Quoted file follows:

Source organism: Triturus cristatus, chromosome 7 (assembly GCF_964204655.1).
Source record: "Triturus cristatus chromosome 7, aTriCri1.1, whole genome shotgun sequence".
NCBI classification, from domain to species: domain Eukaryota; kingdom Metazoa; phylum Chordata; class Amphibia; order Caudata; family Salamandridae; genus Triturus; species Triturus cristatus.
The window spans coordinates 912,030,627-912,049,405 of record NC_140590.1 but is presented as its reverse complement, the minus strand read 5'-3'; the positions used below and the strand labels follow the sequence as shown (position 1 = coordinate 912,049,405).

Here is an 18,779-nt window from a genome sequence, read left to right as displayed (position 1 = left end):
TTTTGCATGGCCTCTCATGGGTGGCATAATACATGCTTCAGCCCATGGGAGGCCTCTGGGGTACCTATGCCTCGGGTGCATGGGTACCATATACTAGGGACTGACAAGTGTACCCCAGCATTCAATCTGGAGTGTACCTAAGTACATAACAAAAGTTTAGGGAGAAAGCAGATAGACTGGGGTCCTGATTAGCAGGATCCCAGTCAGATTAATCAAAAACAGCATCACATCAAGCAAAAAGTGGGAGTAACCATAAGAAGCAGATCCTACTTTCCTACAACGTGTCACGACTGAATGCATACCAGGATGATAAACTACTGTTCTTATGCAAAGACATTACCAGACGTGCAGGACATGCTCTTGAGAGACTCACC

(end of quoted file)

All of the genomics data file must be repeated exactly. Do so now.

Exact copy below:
Source organism: Triturus cristatus, chromosome 7 (assembly GCF_964204655.1).
Source record: "Triturus cristatus chromosome 7, aTriCri1.1, whole genome shotgun sequence".
NCBI classification, from domain to species: domain Eukaryota; kingdom Metazoa; phylum Chordata; class Amphibia; order Caudata; family Salamandridae; genus Triturus; species Triturus cristatus.
The window spans coordinates 912,030,627-912,049,405 of record NC_140590.1 but is presented as its reverse complement, the minus strand read 5'-3'; the positions used below and the strand labels follow the sequence as shown (position 1 = coordinate 912,049,405).

Here is an 18,779-nt window from a genome sequence, read left to right as displayed (position 1 = left end):
TTTTGCATGGCCTCTCATGGGTGGCATAATACATGCTTCAGCCCATGGGAGGCCTCTGGGGTACCTATGCCTCGGGTGCATGGGTACCATATACTAGGGACTGACAAGTGTACCCCAGCATTCAATCTGGAGTGTACCTAAGTACATAACAAAAGTTTAGGGAGAAAGCAGATAGACTGGGGTCCTGATTAGCAGGATCCCAGTCAGATTAATCAAAAACAGCATCACATCAAGCAAAAAGTGGGAGTAACCATAAGAAGCAGATCCTACTTTCCTACAACGTGTCACGACTGAATGCATACCAGGATGATAAACTACTGTTCTTATGCAAAGACATTACCAGACGTGCAGGACATGCTCTTGAGAGACTCACC